To demand that all the proceeds from your entertainment must be spent in a way that you agree with when a person has not signed any sort of formal agreement with you is absurd. After all, you're really just forcing your will onto an autonomous individual. You can be all brimstone and hellfire about the fact that he is racist or whatever, but you can neither stop him from having and expressing those views, nor can you tell him how to spend his money. Here's another example that has nothing to do with entertainment: You buy groceries at your favorite store, and the store's gross income (that your purchase is a part of) is distributed to everyone involved in the process, from the truckers to the guys unpacking things to the managers to the guy who just scanned your items. Now, this clerk happens to be a hard worker, employee of the month, and a Holocaust apologist who regularly donates to the KKK. He doesn't cause any problems at work and serves people of all races and genders without batting an eyelash. Are you going to stop shopping at that store? You might think yourself morally obligated to avoid that cashier, but every penny you give that store ends up trickling down to that person. Okay, so you decide to get them fired. All you've done is make a person lose their job simply because you don't like something about them.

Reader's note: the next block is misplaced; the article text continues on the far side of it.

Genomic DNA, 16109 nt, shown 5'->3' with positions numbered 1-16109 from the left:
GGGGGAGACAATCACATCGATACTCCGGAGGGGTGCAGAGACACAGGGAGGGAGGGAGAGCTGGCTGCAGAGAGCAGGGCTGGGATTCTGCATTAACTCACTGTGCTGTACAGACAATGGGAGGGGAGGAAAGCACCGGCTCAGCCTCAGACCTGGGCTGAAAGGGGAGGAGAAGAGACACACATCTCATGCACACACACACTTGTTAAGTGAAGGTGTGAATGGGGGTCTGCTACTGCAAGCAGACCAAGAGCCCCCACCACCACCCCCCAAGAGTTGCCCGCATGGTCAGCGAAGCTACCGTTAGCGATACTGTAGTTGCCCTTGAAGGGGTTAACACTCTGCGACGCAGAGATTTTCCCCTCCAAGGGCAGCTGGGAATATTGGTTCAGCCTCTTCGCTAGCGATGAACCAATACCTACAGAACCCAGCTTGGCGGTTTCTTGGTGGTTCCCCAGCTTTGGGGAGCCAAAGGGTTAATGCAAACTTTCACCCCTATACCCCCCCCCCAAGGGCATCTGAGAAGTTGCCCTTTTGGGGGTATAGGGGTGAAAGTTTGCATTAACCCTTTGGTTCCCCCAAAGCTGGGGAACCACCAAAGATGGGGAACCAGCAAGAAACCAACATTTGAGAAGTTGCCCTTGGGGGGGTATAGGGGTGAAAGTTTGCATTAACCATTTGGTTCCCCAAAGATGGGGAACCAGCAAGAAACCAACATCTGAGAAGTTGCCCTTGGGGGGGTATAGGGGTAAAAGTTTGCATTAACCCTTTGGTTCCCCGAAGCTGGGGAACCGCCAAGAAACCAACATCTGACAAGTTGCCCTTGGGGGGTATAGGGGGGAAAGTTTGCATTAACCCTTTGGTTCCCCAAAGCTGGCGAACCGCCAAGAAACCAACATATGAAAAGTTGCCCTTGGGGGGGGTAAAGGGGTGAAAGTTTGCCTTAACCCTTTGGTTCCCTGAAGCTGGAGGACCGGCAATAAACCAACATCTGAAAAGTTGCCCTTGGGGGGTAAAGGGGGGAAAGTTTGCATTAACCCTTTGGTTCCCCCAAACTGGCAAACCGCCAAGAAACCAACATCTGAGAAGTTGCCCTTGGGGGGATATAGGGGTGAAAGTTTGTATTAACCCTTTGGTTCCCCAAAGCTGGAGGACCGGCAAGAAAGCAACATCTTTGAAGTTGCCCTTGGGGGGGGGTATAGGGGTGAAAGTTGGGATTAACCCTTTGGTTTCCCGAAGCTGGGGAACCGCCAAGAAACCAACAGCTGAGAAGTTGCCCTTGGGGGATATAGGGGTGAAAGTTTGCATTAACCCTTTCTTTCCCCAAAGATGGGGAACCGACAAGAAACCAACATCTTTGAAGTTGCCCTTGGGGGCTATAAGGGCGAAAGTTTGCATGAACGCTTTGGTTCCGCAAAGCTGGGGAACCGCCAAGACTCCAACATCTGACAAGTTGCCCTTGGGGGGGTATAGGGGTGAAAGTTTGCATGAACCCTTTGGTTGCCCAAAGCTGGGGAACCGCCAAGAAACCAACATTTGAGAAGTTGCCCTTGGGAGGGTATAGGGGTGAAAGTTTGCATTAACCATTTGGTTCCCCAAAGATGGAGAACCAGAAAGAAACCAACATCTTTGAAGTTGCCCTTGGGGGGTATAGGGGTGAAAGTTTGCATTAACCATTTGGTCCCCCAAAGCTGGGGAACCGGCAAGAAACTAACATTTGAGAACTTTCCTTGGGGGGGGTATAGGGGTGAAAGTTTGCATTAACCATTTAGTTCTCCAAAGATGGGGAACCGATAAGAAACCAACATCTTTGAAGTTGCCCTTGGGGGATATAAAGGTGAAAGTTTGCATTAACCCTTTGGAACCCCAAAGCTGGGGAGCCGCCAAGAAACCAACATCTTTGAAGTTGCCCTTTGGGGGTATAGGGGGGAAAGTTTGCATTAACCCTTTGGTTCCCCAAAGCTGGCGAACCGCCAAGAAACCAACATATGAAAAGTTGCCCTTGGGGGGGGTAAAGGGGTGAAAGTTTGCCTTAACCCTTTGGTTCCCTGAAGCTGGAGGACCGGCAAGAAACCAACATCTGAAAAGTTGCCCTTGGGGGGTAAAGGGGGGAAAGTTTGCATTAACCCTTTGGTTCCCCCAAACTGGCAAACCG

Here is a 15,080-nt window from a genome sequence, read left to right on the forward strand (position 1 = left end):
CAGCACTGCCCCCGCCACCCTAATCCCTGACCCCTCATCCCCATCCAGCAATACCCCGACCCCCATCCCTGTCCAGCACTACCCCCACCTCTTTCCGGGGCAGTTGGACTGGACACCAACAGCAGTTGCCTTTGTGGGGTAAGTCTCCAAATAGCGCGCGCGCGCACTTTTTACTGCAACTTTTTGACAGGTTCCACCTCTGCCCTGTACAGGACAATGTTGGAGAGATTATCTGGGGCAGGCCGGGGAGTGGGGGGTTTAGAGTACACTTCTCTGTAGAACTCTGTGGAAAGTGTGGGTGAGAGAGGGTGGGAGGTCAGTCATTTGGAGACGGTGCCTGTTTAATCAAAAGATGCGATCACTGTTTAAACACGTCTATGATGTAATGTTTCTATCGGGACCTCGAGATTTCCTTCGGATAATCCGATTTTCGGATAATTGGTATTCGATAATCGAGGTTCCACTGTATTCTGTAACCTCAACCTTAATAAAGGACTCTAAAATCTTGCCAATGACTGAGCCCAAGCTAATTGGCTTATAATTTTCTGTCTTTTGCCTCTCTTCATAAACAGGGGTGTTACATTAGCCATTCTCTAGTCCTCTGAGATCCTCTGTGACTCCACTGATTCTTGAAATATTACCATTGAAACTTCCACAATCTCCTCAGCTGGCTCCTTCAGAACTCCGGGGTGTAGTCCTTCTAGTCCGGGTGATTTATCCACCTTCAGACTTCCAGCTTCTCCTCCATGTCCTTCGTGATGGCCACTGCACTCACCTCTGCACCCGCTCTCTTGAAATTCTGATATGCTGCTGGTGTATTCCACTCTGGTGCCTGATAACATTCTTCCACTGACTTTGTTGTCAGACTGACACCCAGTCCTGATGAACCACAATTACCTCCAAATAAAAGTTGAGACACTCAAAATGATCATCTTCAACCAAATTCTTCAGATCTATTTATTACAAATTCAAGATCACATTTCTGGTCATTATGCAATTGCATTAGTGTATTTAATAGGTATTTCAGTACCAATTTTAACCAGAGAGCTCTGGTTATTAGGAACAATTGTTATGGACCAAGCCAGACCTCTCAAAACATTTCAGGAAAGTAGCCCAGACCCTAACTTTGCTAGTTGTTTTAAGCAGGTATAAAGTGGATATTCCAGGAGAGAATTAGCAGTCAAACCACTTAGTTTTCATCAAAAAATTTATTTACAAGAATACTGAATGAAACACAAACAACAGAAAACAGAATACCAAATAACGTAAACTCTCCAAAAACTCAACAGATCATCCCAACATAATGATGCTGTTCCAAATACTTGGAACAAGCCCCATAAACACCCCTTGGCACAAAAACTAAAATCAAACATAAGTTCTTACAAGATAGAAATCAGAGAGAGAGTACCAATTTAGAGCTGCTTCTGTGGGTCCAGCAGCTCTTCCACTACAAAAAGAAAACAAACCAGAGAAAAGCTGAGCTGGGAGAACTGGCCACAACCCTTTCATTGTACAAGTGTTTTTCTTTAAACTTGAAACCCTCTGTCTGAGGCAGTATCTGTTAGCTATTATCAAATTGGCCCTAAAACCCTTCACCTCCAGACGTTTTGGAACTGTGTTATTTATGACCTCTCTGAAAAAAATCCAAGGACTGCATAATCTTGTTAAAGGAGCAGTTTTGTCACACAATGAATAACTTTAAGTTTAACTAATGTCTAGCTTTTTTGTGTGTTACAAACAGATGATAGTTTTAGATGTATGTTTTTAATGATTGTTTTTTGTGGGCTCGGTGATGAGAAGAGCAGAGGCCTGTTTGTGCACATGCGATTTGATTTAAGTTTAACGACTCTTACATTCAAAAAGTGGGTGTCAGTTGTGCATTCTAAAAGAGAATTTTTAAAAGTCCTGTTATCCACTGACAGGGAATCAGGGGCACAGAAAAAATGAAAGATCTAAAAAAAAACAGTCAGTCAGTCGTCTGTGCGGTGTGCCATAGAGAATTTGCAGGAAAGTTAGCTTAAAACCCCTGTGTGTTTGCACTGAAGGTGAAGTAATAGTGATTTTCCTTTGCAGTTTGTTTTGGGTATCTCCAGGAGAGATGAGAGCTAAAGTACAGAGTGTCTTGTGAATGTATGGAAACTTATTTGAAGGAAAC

Also, those corporations have saturated the market with products such that it is costly (time, money, effort, etc.) to find alternatives. Corporations like to stick their hands into as many cookie jars as they can. Better to impose more stringent antitrust laws to prevent that sort of thing from happening than to attempt to avoid using their products. Between companies that are pro-Internet censorship and all the other nasty stuff, you're basically left making yourself into one of those survivalist-types who gets labelled a "prepper" by the US government before the FBI starts stalking you Laughing